If yes, then let him bask in his belated glory, while we, appreciative audience, will continue wondering and searching a very few good, compelling, original films that make us proud to watch them.

Writing the above sentence gave me a bump. For a few seconds, I completely forgot about my tootache. Darn my teeth!

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Posted by on 02/28/2007 in English, Film

 

Let’s Bet! (for Oscar, that is) — Part 3

Not much time left, so here’s a continuous quickie:

BEST DIRECTOR

I thought The Departed is an exceptional film, something like an oasis for Martin Scorsese after his successive dry spells in “The Aviator” and “Gangs of New York”. But look at his classics, “Mean Streets”, “Taxi Driver”, “Raging Bull”, and even “The Age of Innocence” (the latter being my personal favorite). As refreshing as an oasis can be, The Departed still falls short behind those classics, but way better than his previous two films in this century. Add that with the fact that the film is a remake of “Infernal Affairs”, I doubt if it is greatly rewarding to award someone for his cover-version effort. Still, sentimentality plays a major part here, and I doubt if Clint Eastwood can pull off his fame this time.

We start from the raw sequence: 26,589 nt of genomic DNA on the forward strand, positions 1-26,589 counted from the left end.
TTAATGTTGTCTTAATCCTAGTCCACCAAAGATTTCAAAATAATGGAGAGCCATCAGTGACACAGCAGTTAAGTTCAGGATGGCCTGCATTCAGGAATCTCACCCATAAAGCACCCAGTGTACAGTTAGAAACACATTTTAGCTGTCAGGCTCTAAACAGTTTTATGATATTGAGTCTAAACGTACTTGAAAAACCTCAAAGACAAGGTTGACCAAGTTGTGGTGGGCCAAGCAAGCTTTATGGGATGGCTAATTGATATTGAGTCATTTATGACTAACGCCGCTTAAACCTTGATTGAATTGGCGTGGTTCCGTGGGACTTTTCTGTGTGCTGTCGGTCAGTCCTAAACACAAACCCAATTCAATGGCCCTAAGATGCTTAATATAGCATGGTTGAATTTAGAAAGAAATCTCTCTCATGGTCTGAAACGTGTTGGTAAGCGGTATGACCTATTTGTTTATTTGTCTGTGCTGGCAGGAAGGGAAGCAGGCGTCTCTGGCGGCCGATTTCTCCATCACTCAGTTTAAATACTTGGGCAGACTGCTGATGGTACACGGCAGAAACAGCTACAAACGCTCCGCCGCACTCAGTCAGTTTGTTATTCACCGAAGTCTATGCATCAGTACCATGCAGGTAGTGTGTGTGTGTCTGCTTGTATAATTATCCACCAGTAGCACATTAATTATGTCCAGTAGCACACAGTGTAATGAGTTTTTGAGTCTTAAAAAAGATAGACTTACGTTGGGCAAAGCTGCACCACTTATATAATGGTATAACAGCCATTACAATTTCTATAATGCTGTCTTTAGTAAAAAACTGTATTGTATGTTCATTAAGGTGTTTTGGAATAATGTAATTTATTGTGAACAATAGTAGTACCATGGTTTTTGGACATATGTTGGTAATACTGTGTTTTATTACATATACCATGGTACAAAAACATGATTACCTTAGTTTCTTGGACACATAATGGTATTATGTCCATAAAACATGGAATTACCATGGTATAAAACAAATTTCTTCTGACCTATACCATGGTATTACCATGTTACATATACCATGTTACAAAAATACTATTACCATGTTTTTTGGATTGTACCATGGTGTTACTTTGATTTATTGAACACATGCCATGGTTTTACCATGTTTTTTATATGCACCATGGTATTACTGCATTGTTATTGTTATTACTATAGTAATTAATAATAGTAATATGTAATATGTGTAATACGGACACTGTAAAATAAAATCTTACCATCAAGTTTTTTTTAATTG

Will win
: Martin Scorsese for The Departed.
Should win: Paul Greengrass for United 93. His direction is a fine example of an exquisite, tender approach to otherwise a highly sensitive issue.

BEST ORIGINAL SCREENPLAY

I can’t shake off my disbelief on how meticulous the details are presented in The Queen. Peter Morgan did an extremely fine job here, balancing emotional and factual sides nicely in a work that elevates itself above an average TV-movie.
On the other hand, Guillermo del Toro churns out one of the richest fairy tales that linger on our minds long after we walk out of his Pan’s Labyrinth.